21 January 2002 | storybandit
Excellent Questing Tale
Cold Fever is one of those rare films where the hero is on a serious and deeply spiritual quest, yet the drama and the philosophy never overshadows the humor. Within the first 15 minutes of the film's depiction of Hirata's trip through Iceland, he is seen standing in the back of a (very large) truck, riding into Reykjavik with numerous other men - all of which are singing (beautifully) in deep baritone voices, the entire way home. One of the men on the truck turns to Hirata and says:
"How do you like Iceland?"
"Very strange country." Hirata replies, and the actor's expression and tone of voice made it a perfect bit of foreshadowing for everything that lies ahead.
This is a story about a man's journey across Iceland to fulfill a family obligation. His parents drowned in a mountain river, and Hirata must go there to free their spirits from the place. However, while the weight of family obligation is what gets him started, and is the goal that keeps him going - the journey, with it's many colorful characters and strange adventures (many of which seem to be born of either luck or a very powerful spiritual guardian seeing this man to his final destination) are what affect and change the man who is on this journey. Yet, despite it's fantastical quality, the film never seems to loose it's suspension of disbelief. In other words, I found myself in awe of the adventure without becoming annoyed by the impossibility of it.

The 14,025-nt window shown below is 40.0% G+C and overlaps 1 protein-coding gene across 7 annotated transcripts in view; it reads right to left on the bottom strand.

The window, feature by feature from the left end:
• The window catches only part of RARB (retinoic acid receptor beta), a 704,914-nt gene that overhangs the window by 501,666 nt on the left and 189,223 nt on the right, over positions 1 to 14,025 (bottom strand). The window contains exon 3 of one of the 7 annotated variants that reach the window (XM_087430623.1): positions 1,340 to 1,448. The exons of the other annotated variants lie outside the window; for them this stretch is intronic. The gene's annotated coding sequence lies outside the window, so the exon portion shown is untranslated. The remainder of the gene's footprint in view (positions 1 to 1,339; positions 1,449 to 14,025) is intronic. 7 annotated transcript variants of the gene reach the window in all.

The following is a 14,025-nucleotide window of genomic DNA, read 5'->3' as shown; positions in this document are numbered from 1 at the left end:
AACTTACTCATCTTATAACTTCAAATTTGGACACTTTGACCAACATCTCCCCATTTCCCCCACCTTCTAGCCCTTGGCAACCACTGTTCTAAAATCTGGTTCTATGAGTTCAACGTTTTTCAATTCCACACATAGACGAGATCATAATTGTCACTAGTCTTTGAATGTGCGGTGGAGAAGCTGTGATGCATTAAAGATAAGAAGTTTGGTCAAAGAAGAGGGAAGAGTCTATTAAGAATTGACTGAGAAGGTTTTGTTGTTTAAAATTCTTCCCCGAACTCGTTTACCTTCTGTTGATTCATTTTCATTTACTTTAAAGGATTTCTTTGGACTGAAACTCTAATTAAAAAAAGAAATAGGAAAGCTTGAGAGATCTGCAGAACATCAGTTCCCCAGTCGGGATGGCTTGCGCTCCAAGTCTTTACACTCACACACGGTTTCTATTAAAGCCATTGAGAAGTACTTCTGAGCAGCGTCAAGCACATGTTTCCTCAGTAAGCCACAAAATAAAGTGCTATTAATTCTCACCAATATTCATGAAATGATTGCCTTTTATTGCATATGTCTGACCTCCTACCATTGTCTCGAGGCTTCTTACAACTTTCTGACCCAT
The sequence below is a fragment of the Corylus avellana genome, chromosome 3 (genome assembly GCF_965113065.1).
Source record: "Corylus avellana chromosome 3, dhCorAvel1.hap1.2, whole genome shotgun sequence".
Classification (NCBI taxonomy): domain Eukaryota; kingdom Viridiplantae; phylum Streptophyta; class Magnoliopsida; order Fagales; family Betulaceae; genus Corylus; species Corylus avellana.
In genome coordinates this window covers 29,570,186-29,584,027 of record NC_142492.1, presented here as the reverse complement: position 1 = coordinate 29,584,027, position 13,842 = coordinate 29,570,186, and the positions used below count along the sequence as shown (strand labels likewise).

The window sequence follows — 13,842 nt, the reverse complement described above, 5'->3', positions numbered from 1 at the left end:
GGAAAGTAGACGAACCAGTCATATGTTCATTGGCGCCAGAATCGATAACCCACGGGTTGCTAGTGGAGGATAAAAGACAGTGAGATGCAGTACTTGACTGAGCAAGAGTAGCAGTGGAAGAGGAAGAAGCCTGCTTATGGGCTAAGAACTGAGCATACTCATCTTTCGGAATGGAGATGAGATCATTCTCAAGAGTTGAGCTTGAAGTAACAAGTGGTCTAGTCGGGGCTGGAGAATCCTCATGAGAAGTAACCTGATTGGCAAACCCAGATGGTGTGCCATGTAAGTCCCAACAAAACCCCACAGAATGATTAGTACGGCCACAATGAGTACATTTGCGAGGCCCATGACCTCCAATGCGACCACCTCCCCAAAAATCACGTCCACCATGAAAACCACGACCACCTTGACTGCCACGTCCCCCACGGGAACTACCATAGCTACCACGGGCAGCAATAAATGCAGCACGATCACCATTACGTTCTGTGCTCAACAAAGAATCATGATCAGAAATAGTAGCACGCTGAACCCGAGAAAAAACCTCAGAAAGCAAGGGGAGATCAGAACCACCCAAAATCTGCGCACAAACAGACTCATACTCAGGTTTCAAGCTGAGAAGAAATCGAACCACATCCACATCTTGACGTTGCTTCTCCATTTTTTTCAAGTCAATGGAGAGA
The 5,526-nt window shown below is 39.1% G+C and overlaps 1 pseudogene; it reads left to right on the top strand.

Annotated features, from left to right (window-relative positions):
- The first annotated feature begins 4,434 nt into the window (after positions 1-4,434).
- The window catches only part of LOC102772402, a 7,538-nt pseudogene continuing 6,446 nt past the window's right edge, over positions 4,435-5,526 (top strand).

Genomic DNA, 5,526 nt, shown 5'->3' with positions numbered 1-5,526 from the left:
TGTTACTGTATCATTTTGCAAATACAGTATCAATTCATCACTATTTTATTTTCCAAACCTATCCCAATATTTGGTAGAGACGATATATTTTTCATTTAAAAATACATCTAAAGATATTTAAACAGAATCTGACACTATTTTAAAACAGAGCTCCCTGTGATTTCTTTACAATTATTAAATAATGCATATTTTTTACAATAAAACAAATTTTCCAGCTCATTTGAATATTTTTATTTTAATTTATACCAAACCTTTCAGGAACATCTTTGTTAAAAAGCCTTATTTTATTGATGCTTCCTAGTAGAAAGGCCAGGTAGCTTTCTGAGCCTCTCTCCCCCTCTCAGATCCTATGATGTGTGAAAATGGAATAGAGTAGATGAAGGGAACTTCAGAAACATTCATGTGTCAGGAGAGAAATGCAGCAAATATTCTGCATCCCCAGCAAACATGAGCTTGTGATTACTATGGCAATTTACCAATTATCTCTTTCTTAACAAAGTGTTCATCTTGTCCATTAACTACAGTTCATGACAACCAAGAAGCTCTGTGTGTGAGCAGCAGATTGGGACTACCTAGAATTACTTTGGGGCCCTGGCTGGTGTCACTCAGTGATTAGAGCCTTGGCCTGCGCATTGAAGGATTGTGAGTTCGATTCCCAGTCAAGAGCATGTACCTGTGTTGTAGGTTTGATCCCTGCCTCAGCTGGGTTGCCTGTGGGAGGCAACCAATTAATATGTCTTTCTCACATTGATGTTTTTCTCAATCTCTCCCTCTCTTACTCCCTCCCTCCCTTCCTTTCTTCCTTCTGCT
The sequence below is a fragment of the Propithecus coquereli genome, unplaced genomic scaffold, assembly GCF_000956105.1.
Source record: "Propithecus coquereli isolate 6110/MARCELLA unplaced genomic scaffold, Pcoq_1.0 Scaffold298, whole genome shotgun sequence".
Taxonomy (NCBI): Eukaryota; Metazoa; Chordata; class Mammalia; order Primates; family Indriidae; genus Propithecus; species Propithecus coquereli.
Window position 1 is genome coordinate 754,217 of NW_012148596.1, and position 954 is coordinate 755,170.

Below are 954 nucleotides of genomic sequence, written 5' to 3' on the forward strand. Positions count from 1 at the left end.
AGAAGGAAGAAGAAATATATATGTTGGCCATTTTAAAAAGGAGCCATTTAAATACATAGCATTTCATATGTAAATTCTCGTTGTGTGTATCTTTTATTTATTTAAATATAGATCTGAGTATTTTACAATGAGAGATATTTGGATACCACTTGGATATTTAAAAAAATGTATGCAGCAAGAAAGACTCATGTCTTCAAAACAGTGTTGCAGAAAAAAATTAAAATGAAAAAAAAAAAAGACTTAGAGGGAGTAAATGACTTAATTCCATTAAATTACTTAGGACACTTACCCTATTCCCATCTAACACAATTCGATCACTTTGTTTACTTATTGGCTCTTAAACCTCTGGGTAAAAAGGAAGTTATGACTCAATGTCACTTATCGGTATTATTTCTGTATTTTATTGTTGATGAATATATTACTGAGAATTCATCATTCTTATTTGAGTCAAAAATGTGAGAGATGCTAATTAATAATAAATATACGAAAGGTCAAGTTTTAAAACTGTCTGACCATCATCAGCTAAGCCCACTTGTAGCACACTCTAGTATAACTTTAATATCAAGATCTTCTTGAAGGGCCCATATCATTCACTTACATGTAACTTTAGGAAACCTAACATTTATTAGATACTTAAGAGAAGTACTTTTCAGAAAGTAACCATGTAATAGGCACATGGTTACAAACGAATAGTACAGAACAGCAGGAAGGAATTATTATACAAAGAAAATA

My only complaint would be the number of times Hirata decides to just walk away from a cab or a broken down car. 90% of the movie is filmed in Iceland, in the middle of winter, and the reality of walking around in a business suit (with a suitcase, briefcase, and poor walking shoes) wasn't (in my opinion) properly displayed. Anyone who has experienced sheer white snow-blind cold depicted in this movie would be tapping their fingers, wondering why this man isn't dead from exposure.
However, I must stress that my single complain is actually a minor one, because it actually enhances the mystical and magical quality of this film. Like I said, Hirata's comment ("Very strange country") is a wonderful bit of foreshadowing.